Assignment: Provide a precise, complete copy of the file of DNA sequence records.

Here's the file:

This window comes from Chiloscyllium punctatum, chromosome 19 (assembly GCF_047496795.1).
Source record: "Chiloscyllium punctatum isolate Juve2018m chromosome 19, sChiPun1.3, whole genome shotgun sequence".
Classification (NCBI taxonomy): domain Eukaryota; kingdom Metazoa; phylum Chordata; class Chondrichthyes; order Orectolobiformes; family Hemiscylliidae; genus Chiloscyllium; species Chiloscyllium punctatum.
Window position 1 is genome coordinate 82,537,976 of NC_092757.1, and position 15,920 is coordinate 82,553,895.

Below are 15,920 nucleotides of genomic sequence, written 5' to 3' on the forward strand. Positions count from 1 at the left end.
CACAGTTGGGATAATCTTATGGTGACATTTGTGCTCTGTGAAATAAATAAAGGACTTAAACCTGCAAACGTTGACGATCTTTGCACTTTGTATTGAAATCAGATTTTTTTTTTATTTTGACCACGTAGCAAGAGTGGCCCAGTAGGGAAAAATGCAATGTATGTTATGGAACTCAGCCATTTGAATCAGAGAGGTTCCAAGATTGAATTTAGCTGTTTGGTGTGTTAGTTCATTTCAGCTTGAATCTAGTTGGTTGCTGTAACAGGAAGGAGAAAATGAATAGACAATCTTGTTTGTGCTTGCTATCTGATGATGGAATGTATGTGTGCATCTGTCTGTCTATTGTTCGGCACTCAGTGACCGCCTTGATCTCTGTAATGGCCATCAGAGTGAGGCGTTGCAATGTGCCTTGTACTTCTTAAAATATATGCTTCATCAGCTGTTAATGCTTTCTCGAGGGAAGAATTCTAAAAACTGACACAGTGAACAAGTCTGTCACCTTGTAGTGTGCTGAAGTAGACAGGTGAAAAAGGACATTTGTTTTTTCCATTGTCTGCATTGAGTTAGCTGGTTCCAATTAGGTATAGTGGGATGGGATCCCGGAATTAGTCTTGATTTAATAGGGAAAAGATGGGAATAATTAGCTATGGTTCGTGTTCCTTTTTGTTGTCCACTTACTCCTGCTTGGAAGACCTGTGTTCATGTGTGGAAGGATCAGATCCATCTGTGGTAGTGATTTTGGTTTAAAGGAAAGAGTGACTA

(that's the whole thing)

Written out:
This window comes from Chiloscyllium punctatum, chromosome 19 (assembly GCF_047496795.1).
Source record: "Chiloscyllium punctatum isolate Juve2018m chromosome 19, sChiPun1.3, whole genome shotgun sequence".
Classification (NCBI taxonomy): domain Eukaryota; kingdom Metazoa; phylum Chordata; class Chondrichthyes; order Orectolobiformes; family Hemiscylliidae; genus Chiloscyllium; species Chiloscyllium punctatum.
Window position 1 is genome coordinate 82,537,976 of NC_092757.1, and position 15,920 is coordinate 82,553,895.

Below are 15,920 nucleotides of genomic sequence, written 5' to 3' on the forward strand. Positions count from 1 at the left end.
CACAGTTGGGATAATCTTATGGTGACATTTGTGCTCTGTGAAATAAATAAAGGACTTAAACCTGCAAACGTTGACGATCTTTGCACTTTGTATTGAAATCAGATTTTTTTTTTATTTTGACCACGTAGCAAGAGTGGCCCAGTAGGGAAAAATGCAATGTATGTTATGGAACTCAGCCATTTGAATCAGAGAGGTTCCAAGATTGAATTTAGCTGTTTGGTGTGTTAGTTCATTTCAGCTTGAATCTAGTTGGTTGCTGTAACAGGAAGGAGAAAATGAATAGACAATCTTGTTTGTGCTTGCTATCTGATGATGGAATGTATGTGTGCATCTGTCTGTCTATTGTTCGGCACTCAGTGACCGCCTTGATCTCTGTAATGGCCATCAGAGTGAGGCGTTGCAATGTGCCTTGTACTTCTTAAAATATATGCTTCATCAGCTGTTAATGCTTTCTCGAGGGAAGAATTCTAAAAACTGACACAGTGAACAAGTCTGTCACCTTGTAGTGTGCTGAAGTAGACAGGTGAAAAAGGACATTTGTTTTTTCCATTGTCTGCATTGAGTTAGCTGGTTCCAATTAGGTATAGTGGGATGGGATCCCGGAATTAGTCTTGATTTAATAGGGAAAAGATGGGAATAATTAGCTATGGTTCGTGTTCCTTTTTGTTGTCCACTTACTCCTGCTTGGAAGACCTGTGTTCATGTGTGGAAGGATCAGATCCATCTGTGGTAGTGATTTTGGTTTAAAGGAAAGAGTGACTA